Dear Effective Altruism community,

We are thrilled to announce that Bodhi Kosher Vegetarian Restaurant—a historic estate near Canal Street, serving delicious vegan dim sum since 2018—has been selected as the location for a new EA NYC community center! Effective altruism is all about maximizing the impact of our actions to help others. And what better way to do that than by owning a restaurant?

The restaurant is in the process of being established as a convening center to run workshops and meetings that bring together people to think seriously about how to address important issues. We believe that the cooperative process of deciding on shared dim sum dishes, the dynamic nature of lazy susan tables[1], and the abundance of potent black tea, together foster a collaborative and creative environment key to solving the world's most pressing problems.

EA NYC already runs dozens of events in the restaurant per year (disproportionately in the back right corner, though sometimes near the front door), and we saw several reasons a venue purchase could be valuable for both increasing the number and quality of impactful events, and potentially saving—or even generating!—some money:

  • Excellent value for services (such as a full plate of vegetable BBQ meat for only $8.95)
  • Ideal location (in the heart of Lower Manhattan, easily accessible for EA NYC staff and community members[2])
  • Existing menu can be optimized to ensure maximum nutritional value per dollar spent
  • Both small and large tables available (to accommodate a variety of event sizes)
  • Warm atmosphere (especially near the kitchen)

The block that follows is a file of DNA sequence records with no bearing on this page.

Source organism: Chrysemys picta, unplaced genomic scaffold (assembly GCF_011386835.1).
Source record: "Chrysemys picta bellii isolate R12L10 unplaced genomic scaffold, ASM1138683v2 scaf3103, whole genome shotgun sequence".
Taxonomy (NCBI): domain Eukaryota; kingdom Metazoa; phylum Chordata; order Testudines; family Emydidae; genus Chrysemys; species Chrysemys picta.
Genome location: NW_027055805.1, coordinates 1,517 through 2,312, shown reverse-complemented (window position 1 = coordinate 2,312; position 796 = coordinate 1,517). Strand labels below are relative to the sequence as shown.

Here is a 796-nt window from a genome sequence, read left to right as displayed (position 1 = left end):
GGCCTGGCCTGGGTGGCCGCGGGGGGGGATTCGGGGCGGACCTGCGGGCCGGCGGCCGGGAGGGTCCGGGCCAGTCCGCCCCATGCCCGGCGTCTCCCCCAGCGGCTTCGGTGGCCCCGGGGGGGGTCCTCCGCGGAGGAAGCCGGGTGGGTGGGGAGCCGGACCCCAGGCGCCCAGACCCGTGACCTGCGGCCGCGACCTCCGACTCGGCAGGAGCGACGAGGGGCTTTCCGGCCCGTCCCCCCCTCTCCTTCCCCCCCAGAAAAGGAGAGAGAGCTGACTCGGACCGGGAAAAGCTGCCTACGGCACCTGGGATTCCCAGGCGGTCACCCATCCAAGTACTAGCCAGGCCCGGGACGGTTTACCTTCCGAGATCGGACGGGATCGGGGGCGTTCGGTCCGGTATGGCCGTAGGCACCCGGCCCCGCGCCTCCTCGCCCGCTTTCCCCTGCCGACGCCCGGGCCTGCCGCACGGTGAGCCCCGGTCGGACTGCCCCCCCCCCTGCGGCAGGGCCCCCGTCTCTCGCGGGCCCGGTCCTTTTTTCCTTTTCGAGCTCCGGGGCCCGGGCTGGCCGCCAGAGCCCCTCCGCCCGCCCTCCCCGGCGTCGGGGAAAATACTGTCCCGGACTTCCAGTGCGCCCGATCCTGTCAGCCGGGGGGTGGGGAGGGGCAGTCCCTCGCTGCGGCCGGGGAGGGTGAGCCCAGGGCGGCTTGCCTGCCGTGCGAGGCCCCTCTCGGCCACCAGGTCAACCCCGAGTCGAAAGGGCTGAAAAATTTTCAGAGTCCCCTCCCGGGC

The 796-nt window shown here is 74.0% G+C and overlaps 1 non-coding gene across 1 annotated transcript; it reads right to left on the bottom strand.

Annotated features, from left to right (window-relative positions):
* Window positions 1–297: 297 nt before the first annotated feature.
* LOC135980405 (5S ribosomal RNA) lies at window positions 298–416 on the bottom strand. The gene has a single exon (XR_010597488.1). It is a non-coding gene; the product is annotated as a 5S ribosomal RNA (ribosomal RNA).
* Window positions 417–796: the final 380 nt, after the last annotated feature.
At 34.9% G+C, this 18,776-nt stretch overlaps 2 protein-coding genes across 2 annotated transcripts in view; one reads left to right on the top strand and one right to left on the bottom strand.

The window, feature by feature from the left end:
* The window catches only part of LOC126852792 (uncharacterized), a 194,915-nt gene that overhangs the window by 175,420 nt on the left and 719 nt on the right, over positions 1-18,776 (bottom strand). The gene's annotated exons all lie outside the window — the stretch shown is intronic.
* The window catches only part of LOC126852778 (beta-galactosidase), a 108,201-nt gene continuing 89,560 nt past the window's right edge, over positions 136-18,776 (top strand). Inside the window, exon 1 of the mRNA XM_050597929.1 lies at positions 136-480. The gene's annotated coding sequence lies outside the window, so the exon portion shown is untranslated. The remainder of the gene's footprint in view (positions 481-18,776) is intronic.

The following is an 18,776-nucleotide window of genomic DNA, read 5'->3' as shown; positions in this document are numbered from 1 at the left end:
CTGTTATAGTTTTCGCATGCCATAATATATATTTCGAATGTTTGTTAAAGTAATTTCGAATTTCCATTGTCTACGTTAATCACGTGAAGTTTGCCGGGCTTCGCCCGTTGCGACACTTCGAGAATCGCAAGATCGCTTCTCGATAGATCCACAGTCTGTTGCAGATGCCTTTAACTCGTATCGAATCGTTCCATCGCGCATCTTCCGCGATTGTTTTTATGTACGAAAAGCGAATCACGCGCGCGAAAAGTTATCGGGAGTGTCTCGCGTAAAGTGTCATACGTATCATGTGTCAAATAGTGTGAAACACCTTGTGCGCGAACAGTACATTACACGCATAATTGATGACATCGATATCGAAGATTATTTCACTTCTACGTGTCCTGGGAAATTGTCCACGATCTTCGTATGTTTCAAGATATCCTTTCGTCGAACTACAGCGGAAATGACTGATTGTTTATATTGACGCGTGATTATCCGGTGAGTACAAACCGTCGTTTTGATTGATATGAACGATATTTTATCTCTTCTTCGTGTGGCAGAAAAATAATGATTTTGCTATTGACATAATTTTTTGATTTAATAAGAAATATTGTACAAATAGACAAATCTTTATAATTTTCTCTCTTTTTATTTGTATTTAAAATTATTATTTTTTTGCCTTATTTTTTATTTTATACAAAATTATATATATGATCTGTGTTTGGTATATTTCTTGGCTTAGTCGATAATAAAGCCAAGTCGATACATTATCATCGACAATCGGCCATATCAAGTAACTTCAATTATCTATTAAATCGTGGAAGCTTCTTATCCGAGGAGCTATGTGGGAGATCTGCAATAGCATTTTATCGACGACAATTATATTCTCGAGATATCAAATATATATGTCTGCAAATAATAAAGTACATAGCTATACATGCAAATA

• Access to unique forecasting technologies (free fortune cookies with each meal!)
    • We have carefully vetted our fortune supplier to eliminate any morally dubious subcontractors and will not be using whatever company made these:
"You will stumble upon opportunity that only comes around once in an orange moon," but it likely isn't FTT. Photo Credit: Anisha Zaveri
  • Healthy work/community culture (supported by the fortune cookies!):
“Give yourself a day off — at least give yourself a relaxing evening.”

The vision is modeled on traditional specialist conference centres, e.g. Oberwolfach, The Rockefeller Foundation Bellagio Center, the Brocher Foundation, and Whytham Abbey - but with a New York City twist. Unlike the aforementioned conference centres, ours will have the advantage of generating additional revenue through existing, robust dine-in and take-out business. We will also spell it “center,” because we live in the United States.

The purchase was made from a large grant made specifically for this. There was no money from FTX or affiliated individuals or organizations. Just trust us on this, okay?

When Open Philanthropy surveyed ~200 people involved or interested in longtermist work, they found that many had been strongly influenced by in-person events they’d attended, particularly ones where people relatively new to dim sum came into contact with a dozen or more dishes in one meal. Many developed a taste for textured vegetable protein, which we believe with 80% credence will extend into the far-future. (Some other data and our general experiences in the space are largely supportive of this too, including the popularity of Manhattan vegan chain Beyond Sushi as a venue for EA NYC subgroup meetings.)

NYC-based EA community builders at our final meeting before securing official ownership.